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WA Rep. Jayapal: Bill raising federal minimum wage to $15 will bring US ‘up to standard Seattle set’

Published on January 30, 2021

Downtown Seattle, Washington, U.S. skyline from Elliott Bay.
Image Credit: Joe Mabel CC ASA 4.0

Washington Rep. Pramila Jayapal joined Congressional Democrats on Tuesday to introduce a bill that would raise the federal minimum wage to $15 an hour by 2025.

If passed, this would mark the first time the federal minimum wage was raised since 2009. The proposal would gradually phase in the increase, starting by raising minimum wage from $7.25 to $9.50 an hour in 2021, to $11 an hour in 2022, $12.50 in 2023, $14 an hour in 2024, and then finally $15 an hour in 2025.

Rep. Jayapal likened the situation to 2014, when she served on “the committee that made Seattle the first major city in our country to enact $15 minimum wage.”

“Today, it’s my honor to help introduce the Raise the Wage Act as we fight to bring the rest of America up to the standard that Seattle set,” she said Tuesday.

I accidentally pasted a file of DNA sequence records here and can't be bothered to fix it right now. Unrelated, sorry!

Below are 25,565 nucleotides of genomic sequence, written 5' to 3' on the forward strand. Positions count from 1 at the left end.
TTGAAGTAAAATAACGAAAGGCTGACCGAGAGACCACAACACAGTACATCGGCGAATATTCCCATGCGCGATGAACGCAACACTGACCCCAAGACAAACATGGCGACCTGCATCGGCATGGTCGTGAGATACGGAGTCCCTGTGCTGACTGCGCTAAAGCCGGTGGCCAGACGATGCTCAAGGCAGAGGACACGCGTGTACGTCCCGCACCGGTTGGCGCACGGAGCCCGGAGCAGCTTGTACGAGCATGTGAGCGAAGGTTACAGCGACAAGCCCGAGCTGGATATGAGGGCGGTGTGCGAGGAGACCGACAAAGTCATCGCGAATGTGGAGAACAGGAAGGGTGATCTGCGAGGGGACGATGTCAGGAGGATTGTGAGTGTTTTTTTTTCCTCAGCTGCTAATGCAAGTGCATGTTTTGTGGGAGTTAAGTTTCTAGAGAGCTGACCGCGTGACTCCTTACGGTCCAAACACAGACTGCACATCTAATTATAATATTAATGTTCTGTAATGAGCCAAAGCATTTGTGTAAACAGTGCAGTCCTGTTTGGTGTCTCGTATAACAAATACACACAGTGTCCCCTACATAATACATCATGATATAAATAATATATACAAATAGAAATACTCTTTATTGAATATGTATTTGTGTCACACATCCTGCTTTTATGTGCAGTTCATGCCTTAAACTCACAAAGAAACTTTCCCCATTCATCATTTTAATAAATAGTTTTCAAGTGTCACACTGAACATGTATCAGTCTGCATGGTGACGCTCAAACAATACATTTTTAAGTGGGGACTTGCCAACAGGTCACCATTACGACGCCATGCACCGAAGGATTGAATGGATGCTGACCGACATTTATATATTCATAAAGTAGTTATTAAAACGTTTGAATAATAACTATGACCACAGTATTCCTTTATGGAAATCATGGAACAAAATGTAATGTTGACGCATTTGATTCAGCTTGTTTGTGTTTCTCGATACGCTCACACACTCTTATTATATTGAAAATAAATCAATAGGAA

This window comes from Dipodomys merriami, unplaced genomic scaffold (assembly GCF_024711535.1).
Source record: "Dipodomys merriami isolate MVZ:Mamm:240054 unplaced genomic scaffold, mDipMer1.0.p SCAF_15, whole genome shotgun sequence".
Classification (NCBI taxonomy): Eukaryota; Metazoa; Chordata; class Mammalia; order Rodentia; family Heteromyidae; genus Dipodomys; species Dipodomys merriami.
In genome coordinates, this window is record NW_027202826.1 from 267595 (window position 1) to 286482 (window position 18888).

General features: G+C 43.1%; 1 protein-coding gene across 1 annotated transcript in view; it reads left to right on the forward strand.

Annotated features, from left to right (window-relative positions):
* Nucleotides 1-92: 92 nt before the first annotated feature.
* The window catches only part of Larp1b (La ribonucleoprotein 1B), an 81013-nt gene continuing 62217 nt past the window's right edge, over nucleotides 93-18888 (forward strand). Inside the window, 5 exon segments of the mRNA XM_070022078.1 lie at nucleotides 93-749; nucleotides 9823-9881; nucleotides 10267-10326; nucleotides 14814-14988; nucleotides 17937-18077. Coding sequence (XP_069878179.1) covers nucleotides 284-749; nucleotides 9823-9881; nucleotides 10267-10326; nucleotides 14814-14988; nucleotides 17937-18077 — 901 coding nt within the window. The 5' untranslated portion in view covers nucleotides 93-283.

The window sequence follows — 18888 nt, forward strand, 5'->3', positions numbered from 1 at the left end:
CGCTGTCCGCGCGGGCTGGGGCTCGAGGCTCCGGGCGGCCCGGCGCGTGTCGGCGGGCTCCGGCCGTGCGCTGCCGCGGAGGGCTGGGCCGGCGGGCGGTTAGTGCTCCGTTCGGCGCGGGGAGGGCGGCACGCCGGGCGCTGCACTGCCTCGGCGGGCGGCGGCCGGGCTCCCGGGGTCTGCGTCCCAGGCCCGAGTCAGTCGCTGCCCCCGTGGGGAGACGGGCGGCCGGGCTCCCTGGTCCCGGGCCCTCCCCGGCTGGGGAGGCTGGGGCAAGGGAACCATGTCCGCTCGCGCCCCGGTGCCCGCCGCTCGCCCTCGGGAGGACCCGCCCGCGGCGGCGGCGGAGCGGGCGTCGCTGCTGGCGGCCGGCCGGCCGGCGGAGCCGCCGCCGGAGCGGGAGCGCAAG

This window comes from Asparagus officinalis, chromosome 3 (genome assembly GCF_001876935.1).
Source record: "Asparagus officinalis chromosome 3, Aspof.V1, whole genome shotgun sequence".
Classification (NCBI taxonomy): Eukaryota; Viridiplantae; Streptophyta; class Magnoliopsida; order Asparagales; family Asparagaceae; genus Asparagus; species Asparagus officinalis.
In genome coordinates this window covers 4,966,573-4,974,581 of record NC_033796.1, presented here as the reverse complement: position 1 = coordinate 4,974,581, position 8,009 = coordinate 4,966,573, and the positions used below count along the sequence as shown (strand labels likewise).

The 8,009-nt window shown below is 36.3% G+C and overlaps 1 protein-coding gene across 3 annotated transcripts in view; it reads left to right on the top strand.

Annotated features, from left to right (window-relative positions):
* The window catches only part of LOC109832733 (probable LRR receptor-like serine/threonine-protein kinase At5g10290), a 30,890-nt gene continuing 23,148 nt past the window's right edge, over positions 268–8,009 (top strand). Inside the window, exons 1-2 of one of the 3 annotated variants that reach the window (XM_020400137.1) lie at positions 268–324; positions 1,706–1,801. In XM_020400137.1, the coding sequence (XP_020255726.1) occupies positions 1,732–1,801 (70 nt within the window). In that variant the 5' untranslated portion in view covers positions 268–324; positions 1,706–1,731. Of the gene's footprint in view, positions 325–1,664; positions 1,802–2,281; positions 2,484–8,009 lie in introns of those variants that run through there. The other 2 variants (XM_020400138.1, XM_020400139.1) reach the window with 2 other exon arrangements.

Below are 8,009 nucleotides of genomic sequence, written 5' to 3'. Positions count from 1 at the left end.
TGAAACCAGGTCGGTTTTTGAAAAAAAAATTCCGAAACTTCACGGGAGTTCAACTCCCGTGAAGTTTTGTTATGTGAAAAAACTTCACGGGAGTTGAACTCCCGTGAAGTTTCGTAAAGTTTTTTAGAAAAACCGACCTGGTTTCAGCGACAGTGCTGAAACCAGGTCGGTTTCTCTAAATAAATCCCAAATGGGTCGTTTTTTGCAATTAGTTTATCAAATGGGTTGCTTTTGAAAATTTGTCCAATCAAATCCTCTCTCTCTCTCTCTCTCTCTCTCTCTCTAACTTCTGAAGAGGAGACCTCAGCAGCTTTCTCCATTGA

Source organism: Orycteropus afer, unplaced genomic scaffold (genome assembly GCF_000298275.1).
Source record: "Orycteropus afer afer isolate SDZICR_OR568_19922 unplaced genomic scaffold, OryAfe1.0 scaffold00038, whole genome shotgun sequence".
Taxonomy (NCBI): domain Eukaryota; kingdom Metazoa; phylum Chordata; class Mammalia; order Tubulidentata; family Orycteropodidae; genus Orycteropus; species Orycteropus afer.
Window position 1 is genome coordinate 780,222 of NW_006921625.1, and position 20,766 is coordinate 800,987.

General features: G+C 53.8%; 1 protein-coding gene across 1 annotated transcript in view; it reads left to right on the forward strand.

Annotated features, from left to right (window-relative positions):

Studies on Seattle’s $15 minimum wage drew a few conclusions. One from the University of Washington’s School of Public Health found that it led to increased fees for child tuition and reduced hours for child care staff, and that “most businesses reported they would need a mix of strategies to accommodate increased labor costs.”

A second study from the UW found that raising the minimum wage to $15 in Seattle produced “no significant evidence of price increases” for grocery store food, a common concern brought up by opponents of the measure.

“This is really great news for low-wage earning Seattle shoppers,” the study’s lead author James Buszkiewicz said at the time. “If local food prices remain steady while earnings increase for low and minimum wage workers, then that could mean increased purchasing power for things like fresh fruit and vegetables for the consumers that need it most.”

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Originally written by Nick Bowman for My Northwest.
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